2. Think of a time something went terribly wrong. It could have been a work-related failure, trouble in your personal life, or anything that would lend itself easily to negativity.

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Medium 9781936763481

Appendix D Sources for Higher-Level-Cognitive-Demand Tasks

Kanold-McIntyre, Jessica Solution Tree Press ePub

APPENDIX D

Sources for Higher-Level-Cognitive-Demand Tasks

Common Core Conversation

www.commoncoreconversation.com/math-resources.html

Common Core Conversation is a collection of more than fifty free website resources for the Common Core State Standards in mathematics and ELA.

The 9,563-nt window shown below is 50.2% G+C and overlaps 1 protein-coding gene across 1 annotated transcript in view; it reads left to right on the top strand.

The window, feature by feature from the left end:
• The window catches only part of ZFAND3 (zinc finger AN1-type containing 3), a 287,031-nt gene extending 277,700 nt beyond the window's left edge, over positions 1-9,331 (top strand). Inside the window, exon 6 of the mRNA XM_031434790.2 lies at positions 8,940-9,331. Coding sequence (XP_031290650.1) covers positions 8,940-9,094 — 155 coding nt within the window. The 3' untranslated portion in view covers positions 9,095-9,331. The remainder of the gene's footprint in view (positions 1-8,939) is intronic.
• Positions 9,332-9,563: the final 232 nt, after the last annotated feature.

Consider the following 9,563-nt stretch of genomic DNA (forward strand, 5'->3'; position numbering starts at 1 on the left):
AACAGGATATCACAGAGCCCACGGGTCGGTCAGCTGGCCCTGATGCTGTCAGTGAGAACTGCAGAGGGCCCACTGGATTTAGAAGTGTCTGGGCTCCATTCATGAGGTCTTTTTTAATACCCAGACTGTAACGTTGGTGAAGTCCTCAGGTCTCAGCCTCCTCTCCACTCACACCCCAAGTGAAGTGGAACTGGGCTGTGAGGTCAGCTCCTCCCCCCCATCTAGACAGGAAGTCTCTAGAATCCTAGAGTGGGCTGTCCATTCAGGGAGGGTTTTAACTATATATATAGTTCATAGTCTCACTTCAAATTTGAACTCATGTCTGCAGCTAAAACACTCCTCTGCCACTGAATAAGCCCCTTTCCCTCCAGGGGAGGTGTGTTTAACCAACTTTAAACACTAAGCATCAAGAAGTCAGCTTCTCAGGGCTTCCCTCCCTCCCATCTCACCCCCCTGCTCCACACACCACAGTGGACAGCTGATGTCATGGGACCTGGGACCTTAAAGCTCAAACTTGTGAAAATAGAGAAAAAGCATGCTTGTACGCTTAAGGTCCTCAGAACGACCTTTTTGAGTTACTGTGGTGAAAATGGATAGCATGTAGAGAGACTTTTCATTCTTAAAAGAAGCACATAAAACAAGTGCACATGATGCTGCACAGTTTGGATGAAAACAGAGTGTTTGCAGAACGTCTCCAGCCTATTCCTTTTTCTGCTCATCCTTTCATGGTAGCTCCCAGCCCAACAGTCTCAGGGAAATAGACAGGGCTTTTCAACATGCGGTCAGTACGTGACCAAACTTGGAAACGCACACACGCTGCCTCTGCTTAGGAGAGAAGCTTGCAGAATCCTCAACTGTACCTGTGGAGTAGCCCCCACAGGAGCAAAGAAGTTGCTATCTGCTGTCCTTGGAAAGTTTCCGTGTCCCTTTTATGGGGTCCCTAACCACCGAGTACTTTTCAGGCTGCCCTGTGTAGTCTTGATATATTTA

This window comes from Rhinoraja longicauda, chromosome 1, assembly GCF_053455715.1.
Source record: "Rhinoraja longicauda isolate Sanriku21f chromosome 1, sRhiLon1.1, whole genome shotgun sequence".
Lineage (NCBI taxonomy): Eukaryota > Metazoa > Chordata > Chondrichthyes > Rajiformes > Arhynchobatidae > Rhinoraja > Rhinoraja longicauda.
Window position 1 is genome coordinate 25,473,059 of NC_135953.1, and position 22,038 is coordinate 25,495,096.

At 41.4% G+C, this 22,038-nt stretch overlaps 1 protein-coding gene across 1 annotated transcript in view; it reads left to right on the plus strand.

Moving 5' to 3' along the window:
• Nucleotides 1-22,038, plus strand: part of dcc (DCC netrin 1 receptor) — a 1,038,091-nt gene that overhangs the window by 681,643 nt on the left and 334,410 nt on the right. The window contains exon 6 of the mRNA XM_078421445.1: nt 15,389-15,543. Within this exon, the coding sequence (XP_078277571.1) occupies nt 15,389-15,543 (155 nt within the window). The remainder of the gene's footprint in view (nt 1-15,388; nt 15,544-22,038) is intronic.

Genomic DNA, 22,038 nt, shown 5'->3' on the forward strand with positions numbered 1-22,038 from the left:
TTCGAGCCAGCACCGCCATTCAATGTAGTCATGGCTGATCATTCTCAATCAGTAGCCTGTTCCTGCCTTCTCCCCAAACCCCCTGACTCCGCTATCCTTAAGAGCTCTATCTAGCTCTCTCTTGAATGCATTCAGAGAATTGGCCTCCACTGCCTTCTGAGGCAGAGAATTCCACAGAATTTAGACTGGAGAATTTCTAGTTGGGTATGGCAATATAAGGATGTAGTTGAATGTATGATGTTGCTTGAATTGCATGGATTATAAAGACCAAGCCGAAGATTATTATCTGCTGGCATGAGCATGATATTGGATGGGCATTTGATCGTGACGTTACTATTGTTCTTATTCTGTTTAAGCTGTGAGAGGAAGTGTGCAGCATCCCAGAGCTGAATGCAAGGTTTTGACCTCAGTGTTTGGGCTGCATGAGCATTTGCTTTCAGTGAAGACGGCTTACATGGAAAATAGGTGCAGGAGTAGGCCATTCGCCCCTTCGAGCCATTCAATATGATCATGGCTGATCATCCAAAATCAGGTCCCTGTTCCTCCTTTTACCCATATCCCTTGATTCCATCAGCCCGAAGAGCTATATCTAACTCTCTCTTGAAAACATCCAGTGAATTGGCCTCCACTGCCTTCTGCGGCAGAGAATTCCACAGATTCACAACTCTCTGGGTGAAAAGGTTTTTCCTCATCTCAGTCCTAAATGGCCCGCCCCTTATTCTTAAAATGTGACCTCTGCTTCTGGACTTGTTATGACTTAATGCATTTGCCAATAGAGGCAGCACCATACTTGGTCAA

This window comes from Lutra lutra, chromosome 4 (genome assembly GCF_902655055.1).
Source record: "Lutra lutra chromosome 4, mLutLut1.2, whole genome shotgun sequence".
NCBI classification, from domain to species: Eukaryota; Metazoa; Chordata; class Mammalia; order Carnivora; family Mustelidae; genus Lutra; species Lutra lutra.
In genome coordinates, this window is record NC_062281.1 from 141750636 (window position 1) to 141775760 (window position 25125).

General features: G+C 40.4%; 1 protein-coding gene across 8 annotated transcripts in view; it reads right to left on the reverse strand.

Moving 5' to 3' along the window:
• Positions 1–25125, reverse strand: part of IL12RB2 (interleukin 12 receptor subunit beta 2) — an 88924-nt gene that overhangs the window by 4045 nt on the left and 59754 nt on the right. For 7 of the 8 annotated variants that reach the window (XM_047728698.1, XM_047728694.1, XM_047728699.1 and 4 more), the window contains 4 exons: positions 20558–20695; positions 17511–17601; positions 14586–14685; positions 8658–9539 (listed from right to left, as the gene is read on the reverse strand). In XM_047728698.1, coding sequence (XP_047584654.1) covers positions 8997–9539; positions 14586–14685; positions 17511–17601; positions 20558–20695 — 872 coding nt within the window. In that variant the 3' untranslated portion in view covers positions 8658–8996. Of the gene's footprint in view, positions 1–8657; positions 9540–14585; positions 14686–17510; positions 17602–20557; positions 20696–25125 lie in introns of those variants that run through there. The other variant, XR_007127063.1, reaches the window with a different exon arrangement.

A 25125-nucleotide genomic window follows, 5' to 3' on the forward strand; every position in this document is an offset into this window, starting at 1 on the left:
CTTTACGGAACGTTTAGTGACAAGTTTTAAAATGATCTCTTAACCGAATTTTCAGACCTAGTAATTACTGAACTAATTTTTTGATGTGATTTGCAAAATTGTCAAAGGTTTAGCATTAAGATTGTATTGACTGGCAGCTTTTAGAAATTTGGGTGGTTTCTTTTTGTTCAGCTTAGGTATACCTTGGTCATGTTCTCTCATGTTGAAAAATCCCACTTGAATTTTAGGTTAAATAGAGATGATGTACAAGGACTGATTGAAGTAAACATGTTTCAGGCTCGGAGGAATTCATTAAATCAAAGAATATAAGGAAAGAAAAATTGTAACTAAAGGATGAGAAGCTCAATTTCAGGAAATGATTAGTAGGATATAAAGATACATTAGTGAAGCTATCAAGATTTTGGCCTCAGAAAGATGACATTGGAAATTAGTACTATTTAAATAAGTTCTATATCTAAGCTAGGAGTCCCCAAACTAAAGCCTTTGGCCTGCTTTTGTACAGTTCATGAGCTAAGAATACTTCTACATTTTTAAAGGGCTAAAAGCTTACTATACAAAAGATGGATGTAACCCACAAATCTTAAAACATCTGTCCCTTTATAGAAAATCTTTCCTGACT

EngageNY Mathematics

www.engageny.org/mathematics

The site features curriculum modules from the state of New York that include sample assessment tasks, deep resources, and exemplars for grades preK–12.

Howard County Public School System Secondary Mathematics Common Core

https://secondarymathcommoncore.wikispaces.hcpss.org

This site is a sample wiki for a district K–12 mathematics curriculum.

Illustrative Mathematics

www.illustrativemathematics.org

The main goal of this project is to provide guidance to states, assessment consortia, testing companies, and curriculum developers by illustrating the range and types of mathematical work that students will experience upon implementation of the Common Core State Standards for mathematics.